Our Vision for Chronic Care

By Stuen, Cynthia | Aging Today, September/October 2008 | Go to article overview
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Our Vision for Chronic Care


Stuen, Cynthia, Aging Today


Dear Mr. President:

The growing population of older adults in the United States inevitably means an increase in the prevalence of chronic conditions. When boomers reach retirement age, the population of adults aging with a disability will grow rapidly. Our current healthcare system primarily focuses on acute care and lacks the ability to allow interventions and rehabilitation that allow people with a chronic disabling condition to live as independently as possible.

An example from my own work is individuals experiencing age-related vision impairment. At Lighthouse International, a 103-year-old organization helping people of all ages overcome the challenges of vision impairment that cannot be corrected witii medicine, surgery or standard eyeglasses, we have found that the most common age-related eye disorders are macular degeneration, glaucoma, diabetic retinopathy and cataract

Fortunately, in the United States, cataract removal is very successful in more dian 95% of the cases. However, the other three disorders have no cure. Individuals affected by these conditions must learn to Uve with low vision or, in the case of diabetes, with the possible loss of all vision if the disease is not controlled. Well-documented evidence has shown that vision loss in elders contributes to increased falls, depression and an often needless loss of ability to work.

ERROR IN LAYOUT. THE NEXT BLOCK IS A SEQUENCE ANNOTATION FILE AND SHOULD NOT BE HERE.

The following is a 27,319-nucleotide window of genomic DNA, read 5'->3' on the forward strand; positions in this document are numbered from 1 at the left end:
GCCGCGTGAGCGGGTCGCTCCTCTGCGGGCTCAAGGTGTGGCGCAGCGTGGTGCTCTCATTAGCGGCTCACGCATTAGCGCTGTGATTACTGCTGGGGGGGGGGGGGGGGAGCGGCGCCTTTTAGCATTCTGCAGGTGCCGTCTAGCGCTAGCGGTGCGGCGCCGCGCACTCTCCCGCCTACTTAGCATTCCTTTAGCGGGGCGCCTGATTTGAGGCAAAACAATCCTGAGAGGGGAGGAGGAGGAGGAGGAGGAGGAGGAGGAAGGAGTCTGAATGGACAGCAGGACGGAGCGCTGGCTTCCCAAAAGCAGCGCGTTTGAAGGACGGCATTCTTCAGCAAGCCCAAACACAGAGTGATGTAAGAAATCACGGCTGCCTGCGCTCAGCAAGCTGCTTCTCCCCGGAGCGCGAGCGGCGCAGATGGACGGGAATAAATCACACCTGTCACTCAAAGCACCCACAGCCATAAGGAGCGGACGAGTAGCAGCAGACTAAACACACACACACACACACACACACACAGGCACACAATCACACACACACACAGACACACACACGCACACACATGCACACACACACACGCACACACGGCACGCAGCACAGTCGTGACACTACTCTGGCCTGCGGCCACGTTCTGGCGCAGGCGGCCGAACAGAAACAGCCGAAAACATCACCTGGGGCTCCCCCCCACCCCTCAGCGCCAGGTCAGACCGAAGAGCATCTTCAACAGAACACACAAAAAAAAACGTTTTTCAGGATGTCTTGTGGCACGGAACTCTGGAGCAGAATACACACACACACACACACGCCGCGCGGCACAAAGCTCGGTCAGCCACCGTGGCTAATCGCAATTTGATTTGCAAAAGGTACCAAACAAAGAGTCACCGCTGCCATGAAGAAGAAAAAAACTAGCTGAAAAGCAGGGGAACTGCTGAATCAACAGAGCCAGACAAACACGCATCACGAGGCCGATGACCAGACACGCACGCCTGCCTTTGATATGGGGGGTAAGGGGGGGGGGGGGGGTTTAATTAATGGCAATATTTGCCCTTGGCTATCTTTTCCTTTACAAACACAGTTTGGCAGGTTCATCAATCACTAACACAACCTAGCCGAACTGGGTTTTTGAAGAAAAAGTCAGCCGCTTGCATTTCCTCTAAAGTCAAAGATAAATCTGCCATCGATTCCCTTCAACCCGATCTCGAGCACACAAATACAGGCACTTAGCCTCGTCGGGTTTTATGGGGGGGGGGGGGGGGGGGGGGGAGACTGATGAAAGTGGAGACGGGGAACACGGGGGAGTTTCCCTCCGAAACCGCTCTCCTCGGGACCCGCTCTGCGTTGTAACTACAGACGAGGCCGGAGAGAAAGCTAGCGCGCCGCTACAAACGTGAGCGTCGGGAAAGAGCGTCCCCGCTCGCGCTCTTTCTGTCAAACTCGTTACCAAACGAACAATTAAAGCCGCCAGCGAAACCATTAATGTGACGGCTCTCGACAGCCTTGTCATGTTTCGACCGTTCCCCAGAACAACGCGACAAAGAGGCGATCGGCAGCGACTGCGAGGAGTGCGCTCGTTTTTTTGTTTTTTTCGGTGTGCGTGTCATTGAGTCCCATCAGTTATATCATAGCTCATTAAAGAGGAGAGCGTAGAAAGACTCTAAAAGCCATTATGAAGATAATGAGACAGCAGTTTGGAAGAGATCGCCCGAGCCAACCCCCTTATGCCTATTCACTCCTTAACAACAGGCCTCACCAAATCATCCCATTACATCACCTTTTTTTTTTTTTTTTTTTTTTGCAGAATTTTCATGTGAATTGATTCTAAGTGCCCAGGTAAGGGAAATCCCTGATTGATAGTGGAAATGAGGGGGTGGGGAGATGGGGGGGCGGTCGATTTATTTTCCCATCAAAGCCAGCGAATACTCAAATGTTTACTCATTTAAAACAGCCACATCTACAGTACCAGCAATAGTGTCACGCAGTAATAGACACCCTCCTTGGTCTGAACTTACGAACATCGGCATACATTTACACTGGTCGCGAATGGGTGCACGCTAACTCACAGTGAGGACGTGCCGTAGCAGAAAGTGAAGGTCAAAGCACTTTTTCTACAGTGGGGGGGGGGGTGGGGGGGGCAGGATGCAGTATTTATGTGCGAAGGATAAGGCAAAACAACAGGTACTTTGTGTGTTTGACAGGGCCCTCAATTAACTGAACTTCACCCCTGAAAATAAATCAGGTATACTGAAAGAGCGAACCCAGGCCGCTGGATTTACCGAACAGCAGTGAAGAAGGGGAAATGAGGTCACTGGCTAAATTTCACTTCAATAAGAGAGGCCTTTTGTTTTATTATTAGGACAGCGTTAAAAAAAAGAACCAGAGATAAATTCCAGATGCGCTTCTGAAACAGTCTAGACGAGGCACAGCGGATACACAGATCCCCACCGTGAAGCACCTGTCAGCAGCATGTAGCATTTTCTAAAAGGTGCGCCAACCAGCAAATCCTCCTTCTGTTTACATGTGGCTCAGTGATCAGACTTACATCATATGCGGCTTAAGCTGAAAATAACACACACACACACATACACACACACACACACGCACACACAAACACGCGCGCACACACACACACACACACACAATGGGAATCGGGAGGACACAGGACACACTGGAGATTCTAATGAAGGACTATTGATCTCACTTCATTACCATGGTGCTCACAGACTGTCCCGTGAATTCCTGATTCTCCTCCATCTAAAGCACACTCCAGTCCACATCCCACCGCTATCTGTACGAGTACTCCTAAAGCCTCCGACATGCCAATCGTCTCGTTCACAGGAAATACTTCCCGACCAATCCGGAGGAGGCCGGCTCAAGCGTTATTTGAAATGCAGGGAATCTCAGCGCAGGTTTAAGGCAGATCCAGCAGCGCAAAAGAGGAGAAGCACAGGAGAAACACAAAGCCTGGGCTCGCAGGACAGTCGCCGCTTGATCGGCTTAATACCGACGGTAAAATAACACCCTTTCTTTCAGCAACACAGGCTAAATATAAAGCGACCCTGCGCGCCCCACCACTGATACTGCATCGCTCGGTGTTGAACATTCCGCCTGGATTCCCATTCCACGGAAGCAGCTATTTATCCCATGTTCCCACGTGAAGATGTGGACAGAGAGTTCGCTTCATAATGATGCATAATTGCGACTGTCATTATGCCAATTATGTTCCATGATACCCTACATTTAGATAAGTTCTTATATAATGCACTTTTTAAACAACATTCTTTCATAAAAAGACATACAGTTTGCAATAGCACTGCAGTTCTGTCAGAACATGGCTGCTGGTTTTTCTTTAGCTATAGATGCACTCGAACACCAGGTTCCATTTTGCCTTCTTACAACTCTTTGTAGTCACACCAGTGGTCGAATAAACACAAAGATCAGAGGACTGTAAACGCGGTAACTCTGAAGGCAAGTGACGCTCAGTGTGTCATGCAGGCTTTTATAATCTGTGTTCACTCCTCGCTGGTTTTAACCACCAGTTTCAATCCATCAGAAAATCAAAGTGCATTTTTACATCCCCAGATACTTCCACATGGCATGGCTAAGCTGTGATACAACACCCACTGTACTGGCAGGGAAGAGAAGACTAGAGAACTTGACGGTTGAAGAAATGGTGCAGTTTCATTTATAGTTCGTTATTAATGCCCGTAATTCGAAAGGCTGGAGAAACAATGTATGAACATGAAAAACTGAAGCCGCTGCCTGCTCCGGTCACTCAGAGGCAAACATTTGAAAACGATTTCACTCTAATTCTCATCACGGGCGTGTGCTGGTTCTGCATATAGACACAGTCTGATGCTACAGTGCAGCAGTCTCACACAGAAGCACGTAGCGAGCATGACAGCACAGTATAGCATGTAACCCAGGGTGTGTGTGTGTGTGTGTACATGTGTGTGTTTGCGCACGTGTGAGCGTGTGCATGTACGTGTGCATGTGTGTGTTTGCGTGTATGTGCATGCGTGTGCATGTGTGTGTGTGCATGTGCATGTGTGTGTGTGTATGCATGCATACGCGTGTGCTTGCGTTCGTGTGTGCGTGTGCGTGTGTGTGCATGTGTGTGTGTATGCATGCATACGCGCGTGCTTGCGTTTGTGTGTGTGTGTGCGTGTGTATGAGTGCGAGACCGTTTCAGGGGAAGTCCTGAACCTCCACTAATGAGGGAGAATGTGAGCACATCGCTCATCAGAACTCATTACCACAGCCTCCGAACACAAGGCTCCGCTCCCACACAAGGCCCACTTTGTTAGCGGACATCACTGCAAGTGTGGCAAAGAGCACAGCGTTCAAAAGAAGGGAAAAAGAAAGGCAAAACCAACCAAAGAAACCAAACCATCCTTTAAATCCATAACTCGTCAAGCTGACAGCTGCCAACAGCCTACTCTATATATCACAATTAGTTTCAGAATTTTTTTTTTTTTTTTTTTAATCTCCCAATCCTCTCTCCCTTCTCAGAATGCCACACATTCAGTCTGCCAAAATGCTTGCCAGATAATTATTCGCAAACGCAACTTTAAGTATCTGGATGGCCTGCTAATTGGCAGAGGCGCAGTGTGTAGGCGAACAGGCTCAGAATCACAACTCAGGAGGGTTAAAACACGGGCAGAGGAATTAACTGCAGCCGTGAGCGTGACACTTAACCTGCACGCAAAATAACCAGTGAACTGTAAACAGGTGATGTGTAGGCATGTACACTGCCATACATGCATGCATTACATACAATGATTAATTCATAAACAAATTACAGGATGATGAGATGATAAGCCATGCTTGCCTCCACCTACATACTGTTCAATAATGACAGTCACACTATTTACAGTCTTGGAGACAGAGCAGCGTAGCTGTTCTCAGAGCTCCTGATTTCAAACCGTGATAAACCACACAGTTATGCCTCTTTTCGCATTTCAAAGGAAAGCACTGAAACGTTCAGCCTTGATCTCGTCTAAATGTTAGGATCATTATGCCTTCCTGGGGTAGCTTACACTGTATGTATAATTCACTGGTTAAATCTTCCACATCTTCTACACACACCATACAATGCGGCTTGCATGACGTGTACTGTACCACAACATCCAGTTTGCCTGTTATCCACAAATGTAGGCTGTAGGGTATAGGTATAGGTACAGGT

Although Medicare covers some charges by an ophthalmologist or optometrist delivering a specialized low-vision examination, it does not cover the prescribed optical devices allowing a person with impaired vision to continue living independendy.

Compounding the problem, Medicare does not cover the specialized vision-rehabilitation services provided by orientation and mobility specialists, vision-rehabilitation therapists or low-vision therapists - with one exception.

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Our Vision for Chronic Care
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